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Knotweed is sprouting and spreading

Jamie Myers of the National Park Service holds an enlarged photo of an Aphalara itadori, a tiny species of jumping plant louse, which British researchers have found effective in controlling Japanese knotweed. U.S. researchers petitioned for release of the lice for knotweed control following tests of the lice’s control capabilities done at the University of Washington completed in 2011. Their petition is still under review by the U.S. Department of Agriculture.
TRR photo by David Hulse

By David Hulse
May 7, 2014

NARROWSBURG, NY — If you’ve been along the river’s shore lately, there is a good chance you’ve seen bright red sprouts pushing through the shoreline soil.

It’s a good chance because an invasive weed, Japanese knotweed (Fallopia japonica) has spread widely along the valley and no generally accepted means of controlling its spread exists—at least in this country.

For those who haven’t noticed, knotweed imitates bamboo in some respects, grows in dense clusters along the shoreline and becomes apparent in late summer when it produces attractive white blossoms in large quantities.

Knotweed is a problem, in part, because its dense growth overwhelms native plants, and while its deep rhizome roots spread readily, they do not hold the shoreline together against annual high-water events.

To date, controlling it rivals Egyptian pyramid construction in labor intensity.

The work of controlling knotweed is tiresome but provides considerable job security, National Park Service biologist Jamie Myers said.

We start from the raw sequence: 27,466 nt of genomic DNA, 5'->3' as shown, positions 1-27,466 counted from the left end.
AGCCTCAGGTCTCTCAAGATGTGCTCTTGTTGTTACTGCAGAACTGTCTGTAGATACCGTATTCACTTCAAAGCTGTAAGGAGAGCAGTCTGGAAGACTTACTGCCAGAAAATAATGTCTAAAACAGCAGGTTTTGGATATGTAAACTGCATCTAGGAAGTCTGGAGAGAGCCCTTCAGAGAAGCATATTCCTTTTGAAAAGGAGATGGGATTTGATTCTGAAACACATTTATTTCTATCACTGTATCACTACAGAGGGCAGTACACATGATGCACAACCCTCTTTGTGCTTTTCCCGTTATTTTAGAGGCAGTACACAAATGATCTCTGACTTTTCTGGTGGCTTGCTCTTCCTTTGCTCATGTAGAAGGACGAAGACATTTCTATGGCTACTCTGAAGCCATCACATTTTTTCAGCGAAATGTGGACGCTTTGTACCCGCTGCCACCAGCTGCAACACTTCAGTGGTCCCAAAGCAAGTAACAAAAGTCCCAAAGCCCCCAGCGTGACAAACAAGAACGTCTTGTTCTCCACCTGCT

Myers said she spoke at the May 1 meeting of the Upper Delaware Council not so much to define the plant, but to provide advice about dealing with it.

While its fleshy stalks can be baked in a cobbler, similar to rhubarb, and it will also produce a serviceable wine, knotweed stalks are really better left to trimming shears and drying containers. It needs to be carefully disposed of because it reproduces so readily. “Pieces of the plant as small as your fingernail can reproduce,” Myers said.

Its roots won’t hold soil against flooding, but they are carried off during flooding, further spreading the plant.

Chemical controls are available, but involve expensive injection tools to treat individual stalks.

Knotweed can also be controlled by covering it with plastic sheeting, but up to two years of covering is recommended.

For now, Myers said repeated and careful cutting during its growth season is the recommended control measure. Cuttings need to be dried away from soil before disposal or burning.

UDC Chair Andrew Boyar said the Town of Highland has apparently had success in repeated cutting on one section of shoreline in the town.

There may be better biological methods on the horizon. Myers said the British have been successful in controlling knotweed with a species of plant lice. The U.S. Agriculture Department has not approved introduction of the insect into the U.S. Myers called the lice control “a glimmer of hope.”

For more, visit www.cabi.org/isc/datasheet/23875.